Just prior to the release of "The Last Ranch" in May, a very positive review of the book was posted online at "Tonstant Weader Reviews" with a note that a review copy had been provided by my publisher. It got me to thinking about how much the world of book reviewing has changed since my debut novel, "Tularosa" was published in 1996.
Twenty years ago, most newspapers, including my hometown paper the Santa Fe New Mexican, had journalists who served as book editors and who routinely got advanced reading copies of books from publishers asking for review consideration. Because of that a whole lot more authors had their books reviewed and a whole lot more readers were drawn to books they might not have otherwise discovered.
For the writer, if the print reviews were positive -- and even better yet plentiful as well -- chances for strong sales could skyrocket. It was always a happy occasion when good print reviews came in from Boston, Chicago, San Francisco, New York or another major market. That doesn't happen anymore for most writers.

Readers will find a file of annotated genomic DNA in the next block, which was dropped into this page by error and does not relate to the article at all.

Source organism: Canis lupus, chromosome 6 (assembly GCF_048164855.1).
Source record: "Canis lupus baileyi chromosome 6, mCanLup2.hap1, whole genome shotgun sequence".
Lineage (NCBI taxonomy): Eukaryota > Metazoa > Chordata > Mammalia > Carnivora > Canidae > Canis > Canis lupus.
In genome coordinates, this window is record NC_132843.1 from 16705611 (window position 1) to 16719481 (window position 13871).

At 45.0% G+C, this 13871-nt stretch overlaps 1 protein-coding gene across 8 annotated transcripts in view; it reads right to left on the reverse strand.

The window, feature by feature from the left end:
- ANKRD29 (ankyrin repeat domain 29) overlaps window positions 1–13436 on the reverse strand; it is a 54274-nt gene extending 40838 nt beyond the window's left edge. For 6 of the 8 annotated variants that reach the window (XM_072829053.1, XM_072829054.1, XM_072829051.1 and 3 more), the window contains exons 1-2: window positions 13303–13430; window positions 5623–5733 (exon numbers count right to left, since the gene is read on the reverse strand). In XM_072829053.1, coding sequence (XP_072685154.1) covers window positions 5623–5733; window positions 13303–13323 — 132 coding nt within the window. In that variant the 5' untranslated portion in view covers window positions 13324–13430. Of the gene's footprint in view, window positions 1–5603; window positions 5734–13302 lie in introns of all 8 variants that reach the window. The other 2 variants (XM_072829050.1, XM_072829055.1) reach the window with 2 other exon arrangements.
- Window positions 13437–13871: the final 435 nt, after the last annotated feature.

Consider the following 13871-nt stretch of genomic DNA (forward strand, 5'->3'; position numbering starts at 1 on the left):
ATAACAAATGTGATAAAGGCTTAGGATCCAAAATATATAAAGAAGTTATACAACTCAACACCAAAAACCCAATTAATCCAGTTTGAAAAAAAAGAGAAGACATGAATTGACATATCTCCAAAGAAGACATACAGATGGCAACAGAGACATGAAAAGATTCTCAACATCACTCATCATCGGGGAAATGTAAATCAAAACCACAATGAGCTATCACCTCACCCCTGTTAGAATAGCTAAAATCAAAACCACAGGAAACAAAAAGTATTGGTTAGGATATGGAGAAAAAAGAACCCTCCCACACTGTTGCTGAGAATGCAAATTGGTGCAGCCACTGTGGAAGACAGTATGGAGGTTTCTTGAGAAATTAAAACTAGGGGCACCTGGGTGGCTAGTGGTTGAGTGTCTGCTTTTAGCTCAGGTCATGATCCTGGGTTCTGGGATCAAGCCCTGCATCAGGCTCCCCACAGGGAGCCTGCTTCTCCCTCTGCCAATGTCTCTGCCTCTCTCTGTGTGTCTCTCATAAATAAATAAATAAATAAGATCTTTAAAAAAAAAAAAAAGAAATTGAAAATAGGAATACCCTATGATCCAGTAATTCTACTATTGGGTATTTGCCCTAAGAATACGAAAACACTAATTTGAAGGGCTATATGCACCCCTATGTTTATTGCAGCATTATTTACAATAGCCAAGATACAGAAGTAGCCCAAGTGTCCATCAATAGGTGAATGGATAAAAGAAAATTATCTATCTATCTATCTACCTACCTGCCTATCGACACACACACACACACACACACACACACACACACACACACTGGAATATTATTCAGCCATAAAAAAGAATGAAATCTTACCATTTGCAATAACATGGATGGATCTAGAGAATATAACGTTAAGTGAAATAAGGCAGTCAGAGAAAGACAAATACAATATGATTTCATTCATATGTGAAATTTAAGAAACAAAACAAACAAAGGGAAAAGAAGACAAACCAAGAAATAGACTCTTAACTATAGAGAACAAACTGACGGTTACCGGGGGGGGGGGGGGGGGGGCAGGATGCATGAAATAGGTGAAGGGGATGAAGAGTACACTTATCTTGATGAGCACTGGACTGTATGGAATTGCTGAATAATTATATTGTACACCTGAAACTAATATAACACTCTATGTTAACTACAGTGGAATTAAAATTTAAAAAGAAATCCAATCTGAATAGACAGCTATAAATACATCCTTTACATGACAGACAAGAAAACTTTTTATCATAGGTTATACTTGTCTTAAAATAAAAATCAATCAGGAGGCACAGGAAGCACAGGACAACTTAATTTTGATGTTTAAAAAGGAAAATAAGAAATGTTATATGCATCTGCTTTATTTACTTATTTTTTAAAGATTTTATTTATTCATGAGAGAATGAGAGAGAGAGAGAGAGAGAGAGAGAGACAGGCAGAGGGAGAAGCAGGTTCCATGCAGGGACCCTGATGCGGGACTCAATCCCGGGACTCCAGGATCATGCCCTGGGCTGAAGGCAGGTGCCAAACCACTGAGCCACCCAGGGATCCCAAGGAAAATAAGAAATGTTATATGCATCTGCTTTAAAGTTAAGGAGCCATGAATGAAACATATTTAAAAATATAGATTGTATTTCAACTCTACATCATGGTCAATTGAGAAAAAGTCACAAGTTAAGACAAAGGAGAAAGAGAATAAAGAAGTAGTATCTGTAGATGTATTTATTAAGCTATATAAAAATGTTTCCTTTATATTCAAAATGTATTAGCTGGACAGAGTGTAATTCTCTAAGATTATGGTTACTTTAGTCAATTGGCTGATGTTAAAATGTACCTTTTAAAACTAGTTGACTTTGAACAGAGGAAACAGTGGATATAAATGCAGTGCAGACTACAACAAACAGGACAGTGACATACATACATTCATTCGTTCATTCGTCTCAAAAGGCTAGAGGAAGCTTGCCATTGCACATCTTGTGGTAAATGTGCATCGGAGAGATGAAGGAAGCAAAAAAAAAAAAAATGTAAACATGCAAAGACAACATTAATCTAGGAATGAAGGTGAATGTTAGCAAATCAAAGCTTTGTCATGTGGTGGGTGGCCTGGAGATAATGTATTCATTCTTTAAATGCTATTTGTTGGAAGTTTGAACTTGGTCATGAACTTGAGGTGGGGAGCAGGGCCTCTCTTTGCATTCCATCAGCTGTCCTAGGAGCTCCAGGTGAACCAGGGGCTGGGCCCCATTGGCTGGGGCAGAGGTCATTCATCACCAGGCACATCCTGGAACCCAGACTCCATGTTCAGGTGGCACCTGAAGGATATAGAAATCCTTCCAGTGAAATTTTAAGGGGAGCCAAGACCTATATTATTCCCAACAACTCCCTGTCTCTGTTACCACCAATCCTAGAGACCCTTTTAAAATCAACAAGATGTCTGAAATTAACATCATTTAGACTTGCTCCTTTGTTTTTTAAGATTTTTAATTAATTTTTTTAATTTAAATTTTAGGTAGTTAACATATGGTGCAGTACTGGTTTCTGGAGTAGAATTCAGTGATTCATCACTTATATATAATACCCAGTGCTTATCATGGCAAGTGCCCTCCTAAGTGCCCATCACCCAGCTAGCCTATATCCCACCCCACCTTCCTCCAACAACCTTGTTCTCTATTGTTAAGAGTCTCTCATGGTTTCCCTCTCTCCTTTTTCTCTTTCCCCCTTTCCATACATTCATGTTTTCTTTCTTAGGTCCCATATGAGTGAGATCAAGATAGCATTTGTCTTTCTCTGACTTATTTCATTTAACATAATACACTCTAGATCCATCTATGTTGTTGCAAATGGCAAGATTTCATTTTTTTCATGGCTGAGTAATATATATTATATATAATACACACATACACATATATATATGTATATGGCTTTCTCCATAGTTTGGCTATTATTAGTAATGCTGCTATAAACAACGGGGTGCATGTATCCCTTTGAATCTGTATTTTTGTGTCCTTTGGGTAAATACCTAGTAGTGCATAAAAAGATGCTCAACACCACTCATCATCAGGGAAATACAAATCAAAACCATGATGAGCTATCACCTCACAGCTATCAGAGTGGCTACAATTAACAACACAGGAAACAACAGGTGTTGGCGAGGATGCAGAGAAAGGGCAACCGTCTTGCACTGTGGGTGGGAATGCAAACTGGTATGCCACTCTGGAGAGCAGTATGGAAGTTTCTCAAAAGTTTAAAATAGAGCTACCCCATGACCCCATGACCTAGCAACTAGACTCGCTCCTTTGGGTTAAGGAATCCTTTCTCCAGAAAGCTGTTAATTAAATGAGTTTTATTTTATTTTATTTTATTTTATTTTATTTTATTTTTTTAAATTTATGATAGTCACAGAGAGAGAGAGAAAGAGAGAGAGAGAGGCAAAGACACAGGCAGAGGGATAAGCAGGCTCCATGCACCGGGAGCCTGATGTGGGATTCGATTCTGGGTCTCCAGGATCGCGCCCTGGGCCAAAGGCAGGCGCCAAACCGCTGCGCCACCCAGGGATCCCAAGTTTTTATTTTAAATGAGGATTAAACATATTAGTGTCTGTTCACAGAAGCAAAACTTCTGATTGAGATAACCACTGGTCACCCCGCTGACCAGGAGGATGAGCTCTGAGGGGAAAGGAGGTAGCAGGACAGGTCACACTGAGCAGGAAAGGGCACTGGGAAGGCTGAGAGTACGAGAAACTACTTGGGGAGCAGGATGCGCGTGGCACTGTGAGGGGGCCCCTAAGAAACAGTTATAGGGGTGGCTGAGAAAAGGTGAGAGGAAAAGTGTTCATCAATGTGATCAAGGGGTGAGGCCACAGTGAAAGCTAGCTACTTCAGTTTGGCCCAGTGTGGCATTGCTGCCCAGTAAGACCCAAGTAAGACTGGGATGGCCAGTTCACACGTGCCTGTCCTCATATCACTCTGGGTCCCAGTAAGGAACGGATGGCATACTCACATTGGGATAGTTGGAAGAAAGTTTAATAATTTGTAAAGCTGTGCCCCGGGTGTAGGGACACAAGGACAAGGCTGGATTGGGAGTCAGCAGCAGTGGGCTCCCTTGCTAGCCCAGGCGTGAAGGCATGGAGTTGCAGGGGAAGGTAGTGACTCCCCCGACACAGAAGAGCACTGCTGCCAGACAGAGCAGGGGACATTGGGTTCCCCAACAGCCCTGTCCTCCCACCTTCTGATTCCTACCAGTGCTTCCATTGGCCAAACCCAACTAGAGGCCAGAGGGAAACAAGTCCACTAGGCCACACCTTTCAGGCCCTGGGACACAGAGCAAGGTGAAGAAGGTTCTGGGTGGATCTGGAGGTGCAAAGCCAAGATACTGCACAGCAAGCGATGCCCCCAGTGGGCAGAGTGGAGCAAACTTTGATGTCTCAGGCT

Nowadays with the growth of the Internet and increasing popularity of reader reviews on websites, book editors at newspapers have become all but extinct and a writer's chance of having a book featured and reviewed in a major print market is almost nil.
While I can understand how economics can make publishers decide not to run a weekly book page, I'm not so sure that's a good thing. Doesn't their livelihood depend on readers reading? Wouldn't they want to encourage that by recommending worthwhile books? I know booksellers would love it.
Fortunately the Santa Fe New Mexican continues to review books and I truly appreciate that. But with social media, author websites, blogs, Twitter, Facebook, etc. now dominating, do newspaper reviews even matter in the digital age?
I think so, but what do you think?